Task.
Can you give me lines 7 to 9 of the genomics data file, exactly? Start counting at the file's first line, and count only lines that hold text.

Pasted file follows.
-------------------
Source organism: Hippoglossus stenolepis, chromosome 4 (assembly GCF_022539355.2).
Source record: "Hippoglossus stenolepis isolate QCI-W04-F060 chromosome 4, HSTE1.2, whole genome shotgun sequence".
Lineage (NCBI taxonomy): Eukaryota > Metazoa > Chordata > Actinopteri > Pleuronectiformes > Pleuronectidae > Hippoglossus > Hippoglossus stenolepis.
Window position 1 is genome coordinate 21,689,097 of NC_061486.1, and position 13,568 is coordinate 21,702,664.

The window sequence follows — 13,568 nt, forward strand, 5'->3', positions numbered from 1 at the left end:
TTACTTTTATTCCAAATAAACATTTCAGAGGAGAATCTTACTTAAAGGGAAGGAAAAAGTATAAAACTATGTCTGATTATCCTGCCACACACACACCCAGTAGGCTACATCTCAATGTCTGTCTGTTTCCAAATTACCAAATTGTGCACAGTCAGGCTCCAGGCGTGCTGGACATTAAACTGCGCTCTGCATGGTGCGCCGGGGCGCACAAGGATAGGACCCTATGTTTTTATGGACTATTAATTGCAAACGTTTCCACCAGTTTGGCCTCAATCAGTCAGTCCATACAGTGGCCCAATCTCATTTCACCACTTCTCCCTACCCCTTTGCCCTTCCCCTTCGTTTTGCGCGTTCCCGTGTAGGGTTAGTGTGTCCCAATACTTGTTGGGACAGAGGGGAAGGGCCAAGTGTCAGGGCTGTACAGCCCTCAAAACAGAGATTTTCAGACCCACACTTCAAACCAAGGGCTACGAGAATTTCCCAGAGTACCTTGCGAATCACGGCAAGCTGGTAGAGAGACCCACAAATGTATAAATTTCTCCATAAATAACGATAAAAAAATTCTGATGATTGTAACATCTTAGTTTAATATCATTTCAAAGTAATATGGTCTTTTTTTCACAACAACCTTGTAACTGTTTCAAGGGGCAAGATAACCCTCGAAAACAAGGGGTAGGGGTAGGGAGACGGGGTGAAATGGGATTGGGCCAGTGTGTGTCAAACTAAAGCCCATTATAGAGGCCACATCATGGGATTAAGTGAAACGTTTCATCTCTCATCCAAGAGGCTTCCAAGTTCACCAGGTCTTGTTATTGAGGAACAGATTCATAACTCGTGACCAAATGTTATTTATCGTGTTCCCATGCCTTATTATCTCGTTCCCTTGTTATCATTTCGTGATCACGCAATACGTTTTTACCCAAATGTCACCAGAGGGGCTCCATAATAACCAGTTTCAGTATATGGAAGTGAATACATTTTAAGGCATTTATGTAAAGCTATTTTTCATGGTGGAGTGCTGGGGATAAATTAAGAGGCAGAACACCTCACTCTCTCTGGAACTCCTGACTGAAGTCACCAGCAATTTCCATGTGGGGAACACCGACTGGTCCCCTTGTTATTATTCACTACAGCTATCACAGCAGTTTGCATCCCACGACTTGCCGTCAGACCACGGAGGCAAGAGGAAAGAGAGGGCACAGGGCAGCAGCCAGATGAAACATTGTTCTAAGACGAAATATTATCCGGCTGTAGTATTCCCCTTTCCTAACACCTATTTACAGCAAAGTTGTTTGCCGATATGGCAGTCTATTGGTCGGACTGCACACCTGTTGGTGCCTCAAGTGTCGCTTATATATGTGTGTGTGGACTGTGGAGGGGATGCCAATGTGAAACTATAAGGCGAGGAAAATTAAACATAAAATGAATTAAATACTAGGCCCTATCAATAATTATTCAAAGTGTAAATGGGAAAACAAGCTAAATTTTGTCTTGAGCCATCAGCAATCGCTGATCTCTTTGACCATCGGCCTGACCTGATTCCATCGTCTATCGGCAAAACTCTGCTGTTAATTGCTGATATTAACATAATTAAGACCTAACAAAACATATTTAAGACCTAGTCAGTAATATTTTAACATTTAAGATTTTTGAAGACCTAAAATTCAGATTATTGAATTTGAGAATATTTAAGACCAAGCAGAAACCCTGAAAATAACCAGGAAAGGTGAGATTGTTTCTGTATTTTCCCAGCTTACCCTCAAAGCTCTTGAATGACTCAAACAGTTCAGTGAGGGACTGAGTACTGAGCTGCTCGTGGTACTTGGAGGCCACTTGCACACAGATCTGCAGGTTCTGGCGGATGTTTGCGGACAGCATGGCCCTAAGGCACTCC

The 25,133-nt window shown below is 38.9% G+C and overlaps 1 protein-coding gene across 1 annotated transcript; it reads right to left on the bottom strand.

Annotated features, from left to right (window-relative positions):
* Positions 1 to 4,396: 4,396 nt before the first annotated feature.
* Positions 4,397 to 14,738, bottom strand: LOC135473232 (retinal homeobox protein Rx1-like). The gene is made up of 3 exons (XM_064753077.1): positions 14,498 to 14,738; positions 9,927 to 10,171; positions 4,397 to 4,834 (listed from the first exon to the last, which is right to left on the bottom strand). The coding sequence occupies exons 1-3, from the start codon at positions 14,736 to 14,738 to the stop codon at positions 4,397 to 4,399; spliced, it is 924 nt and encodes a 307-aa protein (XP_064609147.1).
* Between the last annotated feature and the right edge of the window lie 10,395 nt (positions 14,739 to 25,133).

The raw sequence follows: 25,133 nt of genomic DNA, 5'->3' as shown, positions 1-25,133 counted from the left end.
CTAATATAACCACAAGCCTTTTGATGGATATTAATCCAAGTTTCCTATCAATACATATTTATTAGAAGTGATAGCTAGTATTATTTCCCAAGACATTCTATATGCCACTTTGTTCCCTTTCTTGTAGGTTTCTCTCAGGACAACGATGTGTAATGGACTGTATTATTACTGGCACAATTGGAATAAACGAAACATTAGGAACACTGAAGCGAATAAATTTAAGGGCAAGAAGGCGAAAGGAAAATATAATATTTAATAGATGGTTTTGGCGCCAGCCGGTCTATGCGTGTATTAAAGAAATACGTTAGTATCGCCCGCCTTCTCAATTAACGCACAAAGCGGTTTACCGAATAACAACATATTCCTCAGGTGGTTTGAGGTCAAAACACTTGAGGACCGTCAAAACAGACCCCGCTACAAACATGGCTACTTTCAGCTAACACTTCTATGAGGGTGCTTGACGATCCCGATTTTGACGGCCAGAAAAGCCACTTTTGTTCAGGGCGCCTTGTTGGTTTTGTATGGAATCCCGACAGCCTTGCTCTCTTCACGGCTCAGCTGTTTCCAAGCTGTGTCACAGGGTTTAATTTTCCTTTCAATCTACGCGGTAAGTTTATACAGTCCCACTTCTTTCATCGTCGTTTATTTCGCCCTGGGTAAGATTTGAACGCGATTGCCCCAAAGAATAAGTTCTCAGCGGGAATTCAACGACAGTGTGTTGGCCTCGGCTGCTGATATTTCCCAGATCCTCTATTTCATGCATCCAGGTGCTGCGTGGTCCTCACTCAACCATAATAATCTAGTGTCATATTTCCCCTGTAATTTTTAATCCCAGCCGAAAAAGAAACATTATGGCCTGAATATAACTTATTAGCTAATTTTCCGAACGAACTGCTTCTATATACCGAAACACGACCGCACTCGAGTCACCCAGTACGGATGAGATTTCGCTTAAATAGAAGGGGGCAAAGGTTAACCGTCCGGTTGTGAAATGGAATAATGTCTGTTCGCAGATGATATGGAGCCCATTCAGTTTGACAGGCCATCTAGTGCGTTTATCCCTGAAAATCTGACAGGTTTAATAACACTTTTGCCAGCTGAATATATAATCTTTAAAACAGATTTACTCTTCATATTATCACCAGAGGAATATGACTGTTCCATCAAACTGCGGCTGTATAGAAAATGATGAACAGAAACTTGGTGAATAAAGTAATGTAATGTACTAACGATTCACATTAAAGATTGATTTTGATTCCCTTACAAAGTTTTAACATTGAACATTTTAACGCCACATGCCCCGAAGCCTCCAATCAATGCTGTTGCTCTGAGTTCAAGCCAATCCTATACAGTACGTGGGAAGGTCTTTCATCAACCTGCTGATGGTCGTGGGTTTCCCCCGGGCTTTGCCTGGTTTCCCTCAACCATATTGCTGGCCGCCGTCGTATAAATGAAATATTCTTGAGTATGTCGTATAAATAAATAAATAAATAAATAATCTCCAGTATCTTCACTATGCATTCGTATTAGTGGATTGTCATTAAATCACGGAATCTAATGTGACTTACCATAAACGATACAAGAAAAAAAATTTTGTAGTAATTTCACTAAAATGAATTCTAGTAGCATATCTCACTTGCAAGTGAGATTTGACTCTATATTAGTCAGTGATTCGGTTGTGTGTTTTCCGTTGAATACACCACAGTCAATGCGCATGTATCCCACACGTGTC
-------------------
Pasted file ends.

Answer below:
The 25,133-nt window shown below is 38.9% G+C and overlaps 1 protein-coding gene across 1 annotated transcript; it reads right to left on the bottom strand.

Annotated features, from left to right (window-relative positions):
* Positions 1 to 4,396: 4,396 nt before the first annotated feature.